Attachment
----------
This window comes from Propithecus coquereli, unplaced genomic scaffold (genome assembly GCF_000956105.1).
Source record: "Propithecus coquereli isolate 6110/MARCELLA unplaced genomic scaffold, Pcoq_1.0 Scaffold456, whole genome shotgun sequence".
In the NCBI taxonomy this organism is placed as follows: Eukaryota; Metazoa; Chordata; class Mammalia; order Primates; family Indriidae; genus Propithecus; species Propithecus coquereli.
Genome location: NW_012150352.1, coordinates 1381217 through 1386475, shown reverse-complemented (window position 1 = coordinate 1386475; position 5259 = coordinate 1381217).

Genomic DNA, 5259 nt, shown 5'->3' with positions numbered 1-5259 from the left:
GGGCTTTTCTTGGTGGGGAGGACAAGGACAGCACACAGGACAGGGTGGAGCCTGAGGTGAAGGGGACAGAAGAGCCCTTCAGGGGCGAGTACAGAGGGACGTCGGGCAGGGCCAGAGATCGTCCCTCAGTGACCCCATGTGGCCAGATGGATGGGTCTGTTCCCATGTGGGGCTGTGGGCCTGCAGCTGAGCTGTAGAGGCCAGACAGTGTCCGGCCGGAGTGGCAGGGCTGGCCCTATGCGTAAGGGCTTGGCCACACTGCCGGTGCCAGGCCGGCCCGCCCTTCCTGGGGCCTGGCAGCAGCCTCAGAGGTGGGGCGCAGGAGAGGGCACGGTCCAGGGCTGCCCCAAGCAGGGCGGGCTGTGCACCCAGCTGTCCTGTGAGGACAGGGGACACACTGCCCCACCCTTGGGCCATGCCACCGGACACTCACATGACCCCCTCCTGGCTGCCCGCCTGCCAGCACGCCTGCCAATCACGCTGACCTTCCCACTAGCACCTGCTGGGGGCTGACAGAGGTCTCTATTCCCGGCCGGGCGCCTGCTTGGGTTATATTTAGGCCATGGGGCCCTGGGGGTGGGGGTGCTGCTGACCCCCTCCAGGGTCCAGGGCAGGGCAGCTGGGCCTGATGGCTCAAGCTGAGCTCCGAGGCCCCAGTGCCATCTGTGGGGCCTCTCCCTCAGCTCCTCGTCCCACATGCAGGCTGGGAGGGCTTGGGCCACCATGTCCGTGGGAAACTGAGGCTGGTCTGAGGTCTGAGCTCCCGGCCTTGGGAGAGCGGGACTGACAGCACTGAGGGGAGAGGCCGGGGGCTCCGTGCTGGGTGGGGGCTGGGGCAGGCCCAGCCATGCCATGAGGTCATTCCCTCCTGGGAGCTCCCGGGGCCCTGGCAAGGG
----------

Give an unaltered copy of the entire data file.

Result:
This window comes from Propithecus coquereli, unplaced genomic scaffold (genome assembly GCF_000956105.1).
Source record: "Propithecus coquereli isolate 6110/MARCELLA unplaced genomic scaffold, Pcoq_1.0 Scaffold456, whole genome shotgun sequence".
In the NCBI taxonomy this organism is placed as follows: Eukaryota; Metazoa; Chordata; class Mammalia; order Primates; family Indriidae; genus Propithecus; species Propithecus coquereli.
Genome location: NW_012150352.1, coordinates 1381217 through 1386475, shown reverse-complemented (window position 1 = coordinate 1386475; position 5259 = coordinate 1381217).

Genomic DNA, 5259 nt, shown 5'->3' with positions numbered 1-5259 from the left:
GGGCTTTTCTTGGTGGGGAGGACAAGGACAGCACACAGGACAGGGTGGAGCCTGAGGTGAAGGGGACAGAAGAGCCCTTCAGGGGCGAGTACAGAGGGACGTCGGGCAGGGCCAGAGATCGTCCCTCAGTGACCCCATGTGGCCAGATGGATGGGTCTGTTCCCATGTGGGGCTGTGGGCCTGCAGCTGAGCTGTAGAGGCCAGACAGTGTCCGGCCGGAGTGGCAGGGCTGGCCCTATGCGTAAGGGCTTGGCCACACTGCCGGTGCCAGGCCGGCCCGCCCTTCCTGGGGCCTGGCAGCAGCCTCAGAGGTGGGGCGCAGGAGAGGGCACGGTCCAGGGCTGCCCCAAGCAGGGCGGGCTGTGCACCCAGCTGTCCTGTGAGGACAGGGGACACACTGCCCCACCCTTGGGCCATGCCACCGGACACTCACATGACCCCCTCCTGGCTGCCCGCCTGCCAGCACGCCTGCCAATCACGCTGACCTTCCCACTAGCACCTGCTGGGGGCTGACAGAGGTCTCTATTCCCGGCCGGGCGCCTGCTTGGGTTATATTTAGGCCATGGGGCCCTGGGGGTGGGGGTGCTGCTGACCCCCTCCAGGGTCCAGGGCAGGGCAGCTGGGCCTGATGGCTCAAGCTGAGCTCCGAGGCCCCAGTGCCATCTGTGGGGCCTCTCCCTCAGCTCCTCGTCCCACATGCAGGCTGGGAGGGCTTGGGCCACCATGTCCGTGGGAAACTGAGGCTGGTCTGAGGTCTGAGCTCCCGGCCTTGGGAGAGCGGGACTGACAGCACTGAGGGGAGAGGCCGGGGGCTCCGTGCTGGGTGGGGGCTGGGGCAGGCCCAGCCATGCCATGAGGTCATTCCCTCCTGGGAGCTCCCGGGGCCCTGGCAAGGG